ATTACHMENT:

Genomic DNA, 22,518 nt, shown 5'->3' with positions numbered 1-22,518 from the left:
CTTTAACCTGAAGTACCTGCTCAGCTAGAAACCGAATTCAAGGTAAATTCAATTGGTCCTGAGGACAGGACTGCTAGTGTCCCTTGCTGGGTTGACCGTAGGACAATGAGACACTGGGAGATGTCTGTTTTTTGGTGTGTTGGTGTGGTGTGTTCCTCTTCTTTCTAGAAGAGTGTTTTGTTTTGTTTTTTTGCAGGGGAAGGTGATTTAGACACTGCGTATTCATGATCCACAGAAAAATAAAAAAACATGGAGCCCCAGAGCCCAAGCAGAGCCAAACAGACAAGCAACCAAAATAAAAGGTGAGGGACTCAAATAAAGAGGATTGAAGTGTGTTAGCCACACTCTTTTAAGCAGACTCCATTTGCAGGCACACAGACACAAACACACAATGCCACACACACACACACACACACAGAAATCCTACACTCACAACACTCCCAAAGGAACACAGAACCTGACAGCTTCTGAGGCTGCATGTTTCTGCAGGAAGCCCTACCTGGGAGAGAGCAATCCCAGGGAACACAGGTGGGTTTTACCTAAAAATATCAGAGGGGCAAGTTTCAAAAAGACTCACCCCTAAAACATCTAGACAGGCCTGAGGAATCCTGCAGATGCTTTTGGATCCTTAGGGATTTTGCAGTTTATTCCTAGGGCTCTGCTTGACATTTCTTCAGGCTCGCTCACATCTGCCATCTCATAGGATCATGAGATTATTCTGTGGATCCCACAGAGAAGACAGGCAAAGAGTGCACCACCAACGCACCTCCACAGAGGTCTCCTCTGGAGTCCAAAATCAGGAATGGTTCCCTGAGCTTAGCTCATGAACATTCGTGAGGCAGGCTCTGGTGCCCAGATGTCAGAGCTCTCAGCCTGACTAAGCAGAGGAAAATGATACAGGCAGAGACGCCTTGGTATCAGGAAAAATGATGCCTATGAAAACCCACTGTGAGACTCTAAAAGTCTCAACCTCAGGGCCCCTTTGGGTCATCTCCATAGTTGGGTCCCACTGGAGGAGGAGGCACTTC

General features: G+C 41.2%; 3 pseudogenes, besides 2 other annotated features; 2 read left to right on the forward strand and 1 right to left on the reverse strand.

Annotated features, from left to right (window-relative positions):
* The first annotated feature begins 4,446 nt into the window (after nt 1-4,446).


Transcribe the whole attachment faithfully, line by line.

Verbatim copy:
Genomic DNA, 22,518 nt, shown 5'->3' with positions numbered 1-22,518 from the left:
CTTTAACCTGAAGTACCTGCTCAGCTAGAAACCGAATTCAAGGTAAATTCAATTGGTCCTGAGGACAGGACTGCTAGTGTCCCTTGCTGGGTTGACCGTAGGACAATGAGACACTGGGAGATGTCTGTTTTTTGGTGTGTTGGTGTGGTGTGTTCCTCTTCTTTCTAGAAGAGTGTTTTGTTTTGTTTTTTTGCAGGGGAAGGTGATTTAGACACTGCGTATTCATGATCCACAGAAAAATAAAAAAACATGGAGCCCCAGAGCCCAAGCAGAGCCAAACAGACAAGCAACCAAAATAAAAGGTGAGGGACTCAAATAAAGAGGATTGAAGTGTGTTAGCCACACTCTTTTAAGCAGACTCCATTTGCAGGCACACAGACACAAACACACAATGCCACACACACACACACACACACAGAAATCCTACACTCACAACACTCCCAAAGGAACACAGAACCTGACAGCTTCTGAGGCTGCATGTTTCTGCAGGAAGCCCTACCTGGGAGAGAGCAATCCCAGGGAACACAGGTGGGTTTTACCTAAAAATATCAGAGGGGCAAGTTTCAAAAAGACTCACCCCTAAAACATCTAGACAGGCCTGAGGAATCCTGCAGATGCTTTTGGATCCTTAGGGATTTTGCAGTTTATTCCTAGGGCTCTGCTTGACATTTCTTCAGGCTCGCTCACATCTGCCATCTCATAGGATCATGAGATTATTCTGTGGATCCCACAGAGAAGACAGGCAAAGAGTGCACCACCAACGCACCTCCACAGAGGTCTCCTCTGGAGTCCAAAATCAGGAATGGTTCCCTGAGCTTAGCTCATGAACATTCGTGAGGCAGGCTCTGGTGCCCAGATGTCAGAGCTCTCAGCCTGACTAAGCAGAGGAAAATGATACAGGCAGAGACGCCTTGGTATCAGGAAAAATGATGCCTATGAAAACCCACTGTGAGACTCTAAAAGTCTCAACCTCAGGGCCCCTTTGGGTCATCTCCATAGTTGGGTCCCACTGGAGGAGGAGGCACTTC

General features: G+C 41.2%; 3 pseudogenes, besides 2 other annotated features; 2 read left to right on the forward strand and 1 right to left on the reverse strand.

Annotated features, from left to right (window-relative positions):
* The first annotated feature begins 4,446 nt into the window (after nt 1-4,446).